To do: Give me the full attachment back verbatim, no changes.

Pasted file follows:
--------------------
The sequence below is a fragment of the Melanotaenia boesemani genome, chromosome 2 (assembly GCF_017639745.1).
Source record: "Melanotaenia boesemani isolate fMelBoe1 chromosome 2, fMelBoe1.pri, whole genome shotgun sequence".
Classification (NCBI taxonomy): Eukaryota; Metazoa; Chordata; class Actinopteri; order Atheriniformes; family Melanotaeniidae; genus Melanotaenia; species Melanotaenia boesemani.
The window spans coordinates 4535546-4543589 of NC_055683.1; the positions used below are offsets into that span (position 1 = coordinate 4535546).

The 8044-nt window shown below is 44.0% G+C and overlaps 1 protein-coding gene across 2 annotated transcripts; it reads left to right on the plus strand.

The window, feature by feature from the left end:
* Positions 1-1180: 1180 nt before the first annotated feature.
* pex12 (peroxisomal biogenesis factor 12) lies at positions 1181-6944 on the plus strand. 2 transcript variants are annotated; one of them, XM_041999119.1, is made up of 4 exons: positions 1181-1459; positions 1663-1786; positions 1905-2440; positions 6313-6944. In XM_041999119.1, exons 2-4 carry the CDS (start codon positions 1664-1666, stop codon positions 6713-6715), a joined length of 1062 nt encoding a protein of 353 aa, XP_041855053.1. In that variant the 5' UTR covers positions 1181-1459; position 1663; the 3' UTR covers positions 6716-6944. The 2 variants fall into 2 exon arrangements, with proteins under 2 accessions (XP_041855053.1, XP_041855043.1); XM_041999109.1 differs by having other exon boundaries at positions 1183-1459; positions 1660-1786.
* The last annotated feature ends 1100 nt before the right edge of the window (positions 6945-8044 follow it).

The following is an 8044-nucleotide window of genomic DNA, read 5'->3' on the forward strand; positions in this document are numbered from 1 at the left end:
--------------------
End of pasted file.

The sequence below is a fragment of the Melanotaenia boesemani genome, chromosome 2 (assembly GCF_017639745.1).
Source record: "Melanotaenia boesemani isolate fMelBoe1 chromosome 2, fMelBoe1.pri, whole genome shotgun sequence".
Classification (NCBI taxonomy): Eukaryota; Metazoa; Chordata; class Actinopteri; order Atheriniformes; family Melanotaeniidae; genus Melanotaenia; species Melanotaenia boesemani.
The window spans coordinates 4535546-4543589 of NC_055683.1; the positions used below are offsets into that span (position 1 = coordinate 4535546).

The 8044-nt window shown below is 44.0% G+C and overlaps 1 protein-coding gene across 2 annotated transcripts; it reads left to right on the plus strand.

The window, feature by feature from the left end:
* Positions 1-1180: 1180 nt before the first annotated feature.
* pex12 (peroxisomal biogenesis factor 12) lies at positions 1181-6944 on the plus strand. 2 transcript variants are annotated; one of them, XM_041999119.1, is made up of 4 exons: positions 1181-1459; positions 1663-1786; positions 1905-2440; positions 6313-6944. In XM_041999119.1, exons 2-4 carry the CDS (start codon positions 1664-1666, stop codon positions 6713-6715), a joined length of 1062 nt encoding a protein of 353 aa, XP_041855053.1. In that variant the 5' UTR covers positions 1181-1459; position 1663; the 3' UTR covers positions 6716-6944. The 2 variants fall into 2 exon arrangements, with proteins under 2 accessions (XP_041855053.1, XP_041855043.1); XM_041999109.1 differs by having other exon boundaries at positions 1183-1459; positions 1660-1786.
* The last annotated feature ends 1100 nt before the right edge of the window (positions 6945-8044 follow it).

The following is an 8044-nucleotide window of genomic DNA, read 5'->3' on the forward strand; positions in this document are numbered from 1 at the left end: